Then, on the front side of the pole, drill a very similar hole, about 2″ from the bottom.
Here’s one of the 45 degree holes I made:
Assembling the Electrical Parts
Next, I threaded the electrical lamp cord (stranded) into both holes until there are a few inches of each above the top end of the wood.
Next, I aligned the electrical lamp components.
Note that the socket has to be the type with a three-way switch. This way it will work both it’s own socket and a remote one sequentially.
The spacer and the socket bottom will thread into the threaded lamp piece that will be inserted into the wood.
Attaching the Lamp Pole
Once that is done, I centered the upright wooden lamp pole at the rear of the base.
Then, trace the outline with a pencil. Divide that shape in two, and locate the center of each of the two halves.
Afterward, drill pilot holes through the base at those spots.
Next, turn the base over, and enlarge the holes. However, they should be a diameter less than that of the screws to be used. So, use a countersink drill bit so that the wood screw heads will be recessed.
Then, insert the screws until they protrude slightly from the top side.
Afterward, set the post in position so that the screw tips mark the underside of the post where the screws will enter the bottom of that post.
Next, drill screw holes in bottom of the post where marked, and hold the two pieces of wood together tightly while screws are tightened.
I used 2 1/2″ wood screws due to thickness of the base. If post is not level due to any warp in the base, insert a shim under the post or remove post and trim its bottom surface.
Assembling the Lamp Parts
Next, you want to very carefully read the instructions that came with the socket.
With both wires extended through the threaded lamp pipe and the socket base, push the pipe down into the wood base. If it doesn’t fit tightly, put some wood glue on the threads first.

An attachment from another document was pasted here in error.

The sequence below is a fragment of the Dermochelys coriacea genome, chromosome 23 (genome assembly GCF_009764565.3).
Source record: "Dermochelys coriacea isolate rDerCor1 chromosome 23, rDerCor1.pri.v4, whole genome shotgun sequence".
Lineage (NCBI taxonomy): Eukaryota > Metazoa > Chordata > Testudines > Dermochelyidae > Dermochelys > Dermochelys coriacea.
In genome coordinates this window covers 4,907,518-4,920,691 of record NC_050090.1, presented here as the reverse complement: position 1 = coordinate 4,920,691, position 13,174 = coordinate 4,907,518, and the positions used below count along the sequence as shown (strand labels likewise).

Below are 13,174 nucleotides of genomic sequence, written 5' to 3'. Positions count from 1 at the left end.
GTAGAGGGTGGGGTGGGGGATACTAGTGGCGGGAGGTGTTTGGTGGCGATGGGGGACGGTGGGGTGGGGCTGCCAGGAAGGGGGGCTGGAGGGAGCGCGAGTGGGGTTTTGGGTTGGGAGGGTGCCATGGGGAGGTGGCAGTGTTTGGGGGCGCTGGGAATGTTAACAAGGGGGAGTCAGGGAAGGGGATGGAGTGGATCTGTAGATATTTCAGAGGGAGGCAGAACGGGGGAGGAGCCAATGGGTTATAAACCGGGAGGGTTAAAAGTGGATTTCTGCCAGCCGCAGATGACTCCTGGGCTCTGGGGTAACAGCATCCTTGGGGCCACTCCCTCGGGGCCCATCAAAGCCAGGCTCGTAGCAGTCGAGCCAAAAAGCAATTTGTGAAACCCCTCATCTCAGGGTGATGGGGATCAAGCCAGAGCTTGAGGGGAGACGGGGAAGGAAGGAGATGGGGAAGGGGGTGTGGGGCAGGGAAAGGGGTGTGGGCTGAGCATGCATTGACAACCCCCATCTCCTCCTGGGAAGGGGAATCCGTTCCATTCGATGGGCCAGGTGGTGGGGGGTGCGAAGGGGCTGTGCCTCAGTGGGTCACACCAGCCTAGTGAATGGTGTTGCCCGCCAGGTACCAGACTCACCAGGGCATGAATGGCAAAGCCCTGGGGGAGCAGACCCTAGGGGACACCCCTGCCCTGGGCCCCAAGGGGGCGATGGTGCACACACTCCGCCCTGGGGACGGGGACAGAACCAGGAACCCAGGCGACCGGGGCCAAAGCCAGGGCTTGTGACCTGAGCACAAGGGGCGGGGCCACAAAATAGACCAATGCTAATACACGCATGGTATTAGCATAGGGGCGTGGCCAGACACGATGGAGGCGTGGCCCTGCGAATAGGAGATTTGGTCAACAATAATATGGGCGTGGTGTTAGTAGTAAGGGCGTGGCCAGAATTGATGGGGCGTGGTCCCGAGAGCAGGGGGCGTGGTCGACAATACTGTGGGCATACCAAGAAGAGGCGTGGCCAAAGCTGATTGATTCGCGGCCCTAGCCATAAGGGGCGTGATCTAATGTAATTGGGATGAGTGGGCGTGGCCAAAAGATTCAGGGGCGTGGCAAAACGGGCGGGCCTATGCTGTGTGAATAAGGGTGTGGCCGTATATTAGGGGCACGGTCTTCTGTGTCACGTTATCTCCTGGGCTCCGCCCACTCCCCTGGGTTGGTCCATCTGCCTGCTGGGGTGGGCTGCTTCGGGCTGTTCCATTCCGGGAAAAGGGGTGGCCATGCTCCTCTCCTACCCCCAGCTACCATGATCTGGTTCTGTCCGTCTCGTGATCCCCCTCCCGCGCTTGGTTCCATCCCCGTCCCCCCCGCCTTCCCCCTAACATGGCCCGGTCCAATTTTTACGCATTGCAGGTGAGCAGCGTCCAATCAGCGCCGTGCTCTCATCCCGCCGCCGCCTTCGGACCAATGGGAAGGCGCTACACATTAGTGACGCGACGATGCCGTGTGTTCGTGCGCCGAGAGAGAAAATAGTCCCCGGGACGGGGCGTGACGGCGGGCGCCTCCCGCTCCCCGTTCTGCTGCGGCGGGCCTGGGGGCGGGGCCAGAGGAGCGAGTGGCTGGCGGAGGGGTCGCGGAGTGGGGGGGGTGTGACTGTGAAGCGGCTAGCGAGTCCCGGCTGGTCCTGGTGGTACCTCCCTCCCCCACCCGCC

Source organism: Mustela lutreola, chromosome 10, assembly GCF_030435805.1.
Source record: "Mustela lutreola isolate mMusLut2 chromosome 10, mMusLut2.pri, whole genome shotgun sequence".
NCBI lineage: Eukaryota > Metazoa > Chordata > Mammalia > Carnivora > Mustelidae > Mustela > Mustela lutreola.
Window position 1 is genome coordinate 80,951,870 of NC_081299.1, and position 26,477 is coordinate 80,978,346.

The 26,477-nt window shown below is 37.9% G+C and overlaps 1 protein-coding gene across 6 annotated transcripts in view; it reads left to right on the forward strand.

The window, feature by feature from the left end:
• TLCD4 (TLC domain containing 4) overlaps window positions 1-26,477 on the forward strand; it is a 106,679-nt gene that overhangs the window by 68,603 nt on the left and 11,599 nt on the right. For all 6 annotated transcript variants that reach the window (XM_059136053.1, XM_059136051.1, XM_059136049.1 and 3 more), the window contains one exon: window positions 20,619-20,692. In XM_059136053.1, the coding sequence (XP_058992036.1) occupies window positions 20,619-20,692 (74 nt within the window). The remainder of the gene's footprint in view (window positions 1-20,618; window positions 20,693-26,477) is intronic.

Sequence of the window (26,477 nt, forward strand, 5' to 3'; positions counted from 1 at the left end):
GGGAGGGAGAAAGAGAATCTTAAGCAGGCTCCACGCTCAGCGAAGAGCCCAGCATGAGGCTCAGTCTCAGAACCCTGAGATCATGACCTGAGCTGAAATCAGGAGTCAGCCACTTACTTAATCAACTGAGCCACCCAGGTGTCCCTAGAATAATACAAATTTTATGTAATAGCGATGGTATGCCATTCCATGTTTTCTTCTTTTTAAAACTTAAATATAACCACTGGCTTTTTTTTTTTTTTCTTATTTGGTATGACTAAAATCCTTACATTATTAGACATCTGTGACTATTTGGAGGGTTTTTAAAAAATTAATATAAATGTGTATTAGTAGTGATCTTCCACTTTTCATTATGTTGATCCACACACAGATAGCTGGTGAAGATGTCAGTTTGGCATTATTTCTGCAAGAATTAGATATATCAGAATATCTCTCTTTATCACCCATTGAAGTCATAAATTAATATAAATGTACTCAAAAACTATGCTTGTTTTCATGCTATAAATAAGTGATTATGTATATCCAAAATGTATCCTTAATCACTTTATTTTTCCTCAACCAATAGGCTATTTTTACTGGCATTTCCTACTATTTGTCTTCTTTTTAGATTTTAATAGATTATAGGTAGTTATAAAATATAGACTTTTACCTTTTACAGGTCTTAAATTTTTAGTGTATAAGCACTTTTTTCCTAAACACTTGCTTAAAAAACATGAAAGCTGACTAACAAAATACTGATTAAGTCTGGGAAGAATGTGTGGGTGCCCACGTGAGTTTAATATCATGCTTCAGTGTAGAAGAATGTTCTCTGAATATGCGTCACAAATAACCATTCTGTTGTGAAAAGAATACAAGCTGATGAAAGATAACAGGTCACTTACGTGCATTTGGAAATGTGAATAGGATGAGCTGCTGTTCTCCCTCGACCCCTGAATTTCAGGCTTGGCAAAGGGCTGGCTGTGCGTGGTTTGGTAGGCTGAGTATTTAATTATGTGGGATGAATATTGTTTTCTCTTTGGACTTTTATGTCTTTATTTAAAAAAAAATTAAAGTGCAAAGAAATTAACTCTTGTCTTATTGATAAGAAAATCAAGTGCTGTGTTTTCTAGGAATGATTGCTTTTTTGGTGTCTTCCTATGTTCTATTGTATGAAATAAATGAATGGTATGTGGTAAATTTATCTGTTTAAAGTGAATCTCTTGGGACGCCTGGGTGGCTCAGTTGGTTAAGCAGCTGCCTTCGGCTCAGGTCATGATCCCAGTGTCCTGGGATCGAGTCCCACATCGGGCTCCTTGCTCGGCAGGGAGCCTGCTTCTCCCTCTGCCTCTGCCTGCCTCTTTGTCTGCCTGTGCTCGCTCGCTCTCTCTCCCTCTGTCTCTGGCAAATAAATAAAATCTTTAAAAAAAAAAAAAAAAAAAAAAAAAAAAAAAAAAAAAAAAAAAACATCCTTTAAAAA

Next, very neatly wire the socket exactly as the instructions state, noting which wire will go to the wall outlet and which to the model.
After, put the metal cover on the socket, and slowly pull the excess wires at both small holes at the base of the posts.
Then, I snapped the socket cover into its base. Make sure that the lamp switch is to the right side.
Customizing the Model
Next, I disassembled the model I was building into the lamp. I used the mounting holes in the small socket as a template for drilling holes in the floor of the model for screws to attach the socket.
Also, I drilled a hole for the electrical wire to enter the model.
With the small socket attached to the model with screws, washers, and nuts, use a pair of 5″ or longer twist ties to securely fasten the model’s axles to the rear rail of the track.
Next, I installed the small frosted light bulb into model’s socket. You could also consider taping thin yellow plastic sheet pieces over the insides of the model’s windows to dim glare.
Finishing the Lamp
After, install the lamp cord plug for wall outlet, allowing about 6′ of cord.
Then, reassemble the model, adding the lamp shade and a standard light bulb.
Here is the finished DIY lamp, featuring a model train.
Here is the finished DIY lamp along with the repurposed lamp that was previously a fishing lamp. Not bad, right?! The best part is that now that you know how to make a DIY lamp – you can make one with any kind of model. The sky’s the limit!